Martin & Zelda Capehart Genealogy Website
Martin & Zelda Capehart Genealogy Website
Hickory County/Hermitage, Missouri

     Here in the Ozark Highland of Missouri, Hickory County was organized 1845, and named for US President Andrew Jackson, known as Old Hickory.  Lying in the Osage land cession of 1808, the county area was early known to French trappers.  From 1819 to 1832, a Kickapoo Indian Reservation was west of Pomme De Terre (Fr. Potato) River in the county.  Settlers from Tenn. and Ky. came in the late 1820's.
     Hermitage, the centrally located county seat, on the Pomme De Terre was laid out 1846-47, and named for Andrew Jackson's home in Tenn.  South of town 3 miles in a beautiful scenic area, construction began in 1957 on Pomme De Terre Reservoir and Dam, flood control and recreation project.
     Through west Hickory county ran the route of the famed 1858-61 Butterfield Overland Mail.  In the county there was a relay and mail station at Quincy and a relay station near Elkton.  During the Civil War, the county suffered troop movement, skirmishes, and guerrilla raids.  The only railroad in the county, the K. C., Osceola & So. (Frisco) was built through Weaubleau, 1898.
(See other side)
Erected by State Historical Society of Missouri
And State Highway Commission, 1960

(Continued from other side)

     Encompassing 410 square miles of rough hilly timberland and high, rolling prairie, Hickory County is a poultry, livestock, and grain producer.  Lead and zinc are found in the county and zinc was mined in the 1890's near Pittsburg and Elkton.
     Weaubleau, site of an early settlement in southwest Hickory County, was laid out in 1860, and first called Haren.  Early school, Weaubleau Christian Institute, opened in 1871 there.  Among other communities and towns are Wheatland, laid out in 1869, 5 miles west of the county seat.  Hermitage: Cross Timbers, laid out in 1870; Preston, laid out in 1857; Pittsburg settled in the 1840's; Avery settled in 1838; Elkton settled in 1830's; and Quincy laid out in 1840, at site of county's first post office known as Judy's Gap for blacksmith Samuel Judy.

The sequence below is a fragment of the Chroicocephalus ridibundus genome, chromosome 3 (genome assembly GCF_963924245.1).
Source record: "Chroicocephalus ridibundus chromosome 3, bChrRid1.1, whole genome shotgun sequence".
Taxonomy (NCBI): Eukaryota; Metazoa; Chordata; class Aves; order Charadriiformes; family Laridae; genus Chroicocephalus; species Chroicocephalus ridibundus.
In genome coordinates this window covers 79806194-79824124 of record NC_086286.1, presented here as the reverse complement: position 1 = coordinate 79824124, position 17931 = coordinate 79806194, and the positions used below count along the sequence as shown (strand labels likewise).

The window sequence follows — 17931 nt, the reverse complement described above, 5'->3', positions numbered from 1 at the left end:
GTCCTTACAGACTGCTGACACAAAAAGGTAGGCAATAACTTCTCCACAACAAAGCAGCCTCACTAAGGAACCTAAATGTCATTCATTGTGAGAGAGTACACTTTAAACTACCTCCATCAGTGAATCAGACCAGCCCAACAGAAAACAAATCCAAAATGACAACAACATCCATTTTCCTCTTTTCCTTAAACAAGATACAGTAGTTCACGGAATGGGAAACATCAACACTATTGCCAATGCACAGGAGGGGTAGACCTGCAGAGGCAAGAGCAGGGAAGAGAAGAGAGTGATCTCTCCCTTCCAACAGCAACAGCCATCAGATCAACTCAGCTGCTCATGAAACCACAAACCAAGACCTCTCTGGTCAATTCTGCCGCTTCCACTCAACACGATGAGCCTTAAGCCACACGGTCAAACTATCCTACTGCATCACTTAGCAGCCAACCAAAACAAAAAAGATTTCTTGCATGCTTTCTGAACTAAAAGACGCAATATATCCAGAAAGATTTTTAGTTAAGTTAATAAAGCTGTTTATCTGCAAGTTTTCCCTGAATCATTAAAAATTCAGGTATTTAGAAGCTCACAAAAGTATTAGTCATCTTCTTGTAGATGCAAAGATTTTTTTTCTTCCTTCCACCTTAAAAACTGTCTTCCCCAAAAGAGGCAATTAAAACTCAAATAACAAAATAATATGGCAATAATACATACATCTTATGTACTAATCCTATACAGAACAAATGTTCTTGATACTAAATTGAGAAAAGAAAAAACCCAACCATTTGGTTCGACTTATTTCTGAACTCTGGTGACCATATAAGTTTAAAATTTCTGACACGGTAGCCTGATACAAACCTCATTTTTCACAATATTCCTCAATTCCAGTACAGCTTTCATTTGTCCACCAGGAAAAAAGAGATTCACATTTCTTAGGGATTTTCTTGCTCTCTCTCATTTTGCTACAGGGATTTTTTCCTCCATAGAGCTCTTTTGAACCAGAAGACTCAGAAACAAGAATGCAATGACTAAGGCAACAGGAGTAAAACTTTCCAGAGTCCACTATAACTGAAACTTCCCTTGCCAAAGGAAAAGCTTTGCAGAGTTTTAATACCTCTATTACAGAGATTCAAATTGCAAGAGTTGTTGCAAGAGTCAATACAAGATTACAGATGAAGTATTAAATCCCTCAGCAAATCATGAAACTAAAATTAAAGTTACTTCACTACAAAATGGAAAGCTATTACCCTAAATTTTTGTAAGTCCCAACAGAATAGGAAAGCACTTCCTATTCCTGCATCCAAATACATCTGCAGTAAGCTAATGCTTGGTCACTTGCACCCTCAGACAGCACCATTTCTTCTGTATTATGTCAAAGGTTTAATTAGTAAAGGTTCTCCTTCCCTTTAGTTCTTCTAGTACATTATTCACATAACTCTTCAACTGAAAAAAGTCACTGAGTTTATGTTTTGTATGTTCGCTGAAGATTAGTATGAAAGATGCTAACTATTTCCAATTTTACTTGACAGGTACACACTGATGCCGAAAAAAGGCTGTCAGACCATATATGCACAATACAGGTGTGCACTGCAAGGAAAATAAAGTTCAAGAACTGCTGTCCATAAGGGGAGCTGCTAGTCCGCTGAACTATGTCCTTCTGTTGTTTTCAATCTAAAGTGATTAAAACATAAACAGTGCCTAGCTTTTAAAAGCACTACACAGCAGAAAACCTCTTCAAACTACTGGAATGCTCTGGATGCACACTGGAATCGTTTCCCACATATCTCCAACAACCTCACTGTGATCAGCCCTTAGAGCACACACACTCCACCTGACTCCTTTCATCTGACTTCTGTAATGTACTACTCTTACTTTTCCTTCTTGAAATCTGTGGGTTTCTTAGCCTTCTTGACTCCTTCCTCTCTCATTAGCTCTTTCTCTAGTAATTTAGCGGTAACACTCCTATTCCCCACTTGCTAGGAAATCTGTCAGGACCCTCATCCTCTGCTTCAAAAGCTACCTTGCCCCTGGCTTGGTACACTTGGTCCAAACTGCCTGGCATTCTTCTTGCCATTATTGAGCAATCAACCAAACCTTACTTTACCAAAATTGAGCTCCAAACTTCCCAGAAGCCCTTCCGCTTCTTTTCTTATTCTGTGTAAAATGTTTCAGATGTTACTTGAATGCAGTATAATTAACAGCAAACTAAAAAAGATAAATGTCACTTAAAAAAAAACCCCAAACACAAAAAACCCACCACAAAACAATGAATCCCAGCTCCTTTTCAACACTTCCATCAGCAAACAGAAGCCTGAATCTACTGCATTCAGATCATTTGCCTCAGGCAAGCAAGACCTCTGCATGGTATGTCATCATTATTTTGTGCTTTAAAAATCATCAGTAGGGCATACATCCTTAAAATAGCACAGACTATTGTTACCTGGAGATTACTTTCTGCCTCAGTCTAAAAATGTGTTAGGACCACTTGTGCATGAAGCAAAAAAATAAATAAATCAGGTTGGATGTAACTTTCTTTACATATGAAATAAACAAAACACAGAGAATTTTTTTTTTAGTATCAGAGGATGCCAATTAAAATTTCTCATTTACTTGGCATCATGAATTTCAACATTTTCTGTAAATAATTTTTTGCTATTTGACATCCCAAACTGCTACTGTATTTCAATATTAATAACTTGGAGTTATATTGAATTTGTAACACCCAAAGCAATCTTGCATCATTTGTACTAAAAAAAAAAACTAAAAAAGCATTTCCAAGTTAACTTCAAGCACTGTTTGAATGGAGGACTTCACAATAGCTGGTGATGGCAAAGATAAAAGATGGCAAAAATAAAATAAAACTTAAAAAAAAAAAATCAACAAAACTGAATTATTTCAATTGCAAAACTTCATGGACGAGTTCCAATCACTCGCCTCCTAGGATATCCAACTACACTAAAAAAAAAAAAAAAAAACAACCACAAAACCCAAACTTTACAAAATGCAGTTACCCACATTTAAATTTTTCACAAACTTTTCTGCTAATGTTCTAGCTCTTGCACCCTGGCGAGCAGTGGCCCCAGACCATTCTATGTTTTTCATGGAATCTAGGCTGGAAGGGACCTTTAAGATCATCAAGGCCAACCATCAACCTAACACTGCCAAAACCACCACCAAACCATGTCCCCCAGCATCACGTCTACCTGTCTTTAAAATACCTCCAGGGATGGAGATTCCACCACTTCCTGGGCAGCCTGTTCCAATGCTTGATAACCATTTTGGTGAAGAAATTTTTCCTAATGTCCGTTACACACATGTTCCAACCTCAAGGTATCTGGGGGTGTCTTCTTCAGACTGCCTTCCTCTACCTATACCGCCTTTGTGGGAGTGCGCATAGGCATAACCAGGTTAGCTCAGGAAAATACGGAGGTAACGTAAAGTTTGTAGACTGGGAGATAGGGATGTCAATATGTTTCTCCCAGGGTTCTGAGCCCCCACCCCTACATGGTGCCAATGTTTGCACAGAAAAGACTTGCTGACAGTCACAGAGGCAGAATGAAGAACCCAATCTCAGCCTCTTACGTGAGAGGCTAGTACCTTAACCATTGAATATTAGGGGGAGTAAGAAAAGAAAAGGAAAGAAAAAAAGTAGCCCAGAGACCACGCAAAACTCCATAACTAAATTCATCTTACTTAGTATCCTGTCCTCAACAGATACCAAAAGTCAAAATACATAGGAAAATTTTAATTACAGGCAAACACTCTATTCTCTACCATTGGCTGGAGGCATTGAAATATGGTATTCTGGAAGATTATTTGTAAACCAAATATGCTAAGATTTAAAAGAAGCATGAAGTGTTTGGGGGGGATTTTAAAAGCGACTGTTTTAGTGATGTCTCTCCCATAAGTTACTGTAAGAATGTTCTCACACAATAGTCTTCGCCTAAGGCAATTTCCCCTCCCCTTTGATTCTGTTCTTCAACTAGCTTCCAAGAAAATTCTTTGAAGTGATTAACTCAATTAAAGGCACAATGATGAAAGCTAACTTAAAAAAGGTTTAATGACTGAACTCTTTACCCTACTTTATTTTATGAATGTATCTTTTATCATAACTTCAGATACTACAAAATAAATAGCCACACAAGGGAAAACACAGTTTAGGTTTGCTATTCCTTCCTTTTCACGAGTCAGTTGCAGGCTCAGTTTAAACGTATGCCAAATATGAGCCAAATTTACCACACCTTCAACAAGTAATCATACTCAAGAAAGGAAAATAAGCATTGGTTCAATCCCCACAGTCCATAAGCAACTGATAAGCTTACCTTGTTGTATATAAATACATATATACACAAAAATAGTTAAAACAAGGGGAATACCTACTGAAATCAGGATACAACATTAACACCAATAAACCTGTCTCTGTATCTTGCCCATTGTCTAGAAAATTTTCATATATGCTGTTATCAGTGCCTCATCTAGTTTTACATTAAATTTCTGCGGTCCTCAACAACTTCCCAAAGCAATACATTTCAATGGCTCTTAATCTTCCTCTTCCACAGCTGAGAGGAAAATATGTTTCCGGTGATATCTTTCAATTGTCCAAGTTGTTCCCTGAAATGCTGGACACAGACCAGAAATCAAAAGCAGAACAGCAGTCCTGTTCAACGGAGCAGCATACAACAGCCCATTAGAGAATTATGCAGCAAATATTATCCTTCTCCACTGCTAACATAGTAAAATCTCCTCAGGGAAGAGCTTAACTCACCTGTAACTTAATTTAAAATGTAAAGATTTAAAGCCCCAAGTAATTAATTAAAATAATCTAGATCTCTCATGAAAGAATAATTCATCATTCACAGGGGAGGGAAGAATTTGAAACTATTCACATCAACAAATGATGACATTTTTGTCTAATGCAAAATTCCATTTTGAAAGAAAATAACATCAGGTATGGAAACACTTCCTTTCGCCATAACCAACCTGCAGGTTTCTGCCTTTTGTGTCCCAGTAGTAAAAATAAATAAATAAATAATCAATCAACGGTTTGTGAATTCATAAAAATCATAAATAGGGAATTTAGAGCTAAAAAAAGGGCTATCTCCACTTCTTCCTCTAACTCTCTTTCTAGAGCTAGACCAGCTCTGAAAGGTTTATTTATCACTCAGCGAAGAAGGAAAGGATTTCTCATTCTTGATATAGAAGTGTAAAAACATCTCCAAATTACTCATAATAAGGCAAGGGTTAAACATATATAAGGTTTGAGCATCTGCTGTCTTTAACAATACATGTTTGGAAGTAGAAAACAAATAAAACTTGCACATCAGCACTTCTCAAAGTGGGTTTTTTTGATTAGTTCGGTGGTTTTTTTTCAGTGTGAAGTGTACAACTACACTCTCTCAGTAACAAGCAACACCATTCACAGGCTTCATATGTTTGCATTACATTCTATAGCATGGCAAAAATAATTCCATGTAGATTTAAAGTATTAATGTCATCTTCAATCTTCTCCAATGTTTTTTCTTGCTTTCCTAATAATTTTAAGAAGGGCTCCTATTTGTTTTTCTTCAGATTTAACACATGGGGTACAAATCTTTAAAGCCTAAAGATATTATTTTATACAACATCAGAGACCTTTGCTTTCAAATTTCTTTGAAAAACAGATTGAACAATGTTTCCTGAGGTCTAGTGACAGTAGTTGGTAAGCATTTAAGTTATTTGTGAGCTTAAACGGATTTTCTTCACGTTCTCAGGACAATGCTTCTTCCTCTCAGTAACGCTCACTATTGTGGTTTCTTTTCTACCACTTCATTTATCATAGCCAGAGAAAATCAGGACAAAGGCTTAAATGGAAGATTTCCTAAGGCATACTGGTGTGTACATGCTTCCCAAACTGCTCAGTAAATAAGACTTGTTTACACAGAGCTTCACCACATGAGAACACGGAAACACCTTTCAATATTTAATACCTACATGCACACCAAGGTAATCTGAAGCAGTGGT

At Bone Spring near Pomme De Terre River, numerous mastodon were found in the late 1850's and early 1840's.  One skeleton put together by Lousan Albert Koch was sold in 1844 to the British Museum.  An Indian quarry and mounds and campsites have been found in the county.

A brief history of Hickory County is inscribed on this sign located on the square of Hermitage, the county seat.   
History of Hickory County, MO copied in its entirety from the sign.

Hickory County Historical Society Museum
Hickory County Court House, Hermitage, MO
The entrance to the Hickory County Court House.  This is where John Ellis & Sara Elizabeth Burton would have gone to get their marriage license.
The old Hermitage County Jail
Pomme De Terre Lake
Creations by Zelda
The Martin & Zelda Capehart Genealogy Website
The information on this website has been compiled from many sources.  We have tried to document and verify all information as much as possible and will continue to do so.  If you find an error or have additional information please contact us.
ãcopyright 2009 by Zelda Capehart All Rights Reserved
The photos shown here were taken on our 2nd trip to Hermitage, MO in May of 2005. The town holds special significance to us because this is where my grandparents, John & Sarah Elizabeth (Burton) Capehart were married and lived during most of the early years of their marriage, before migrating to Colorado.  
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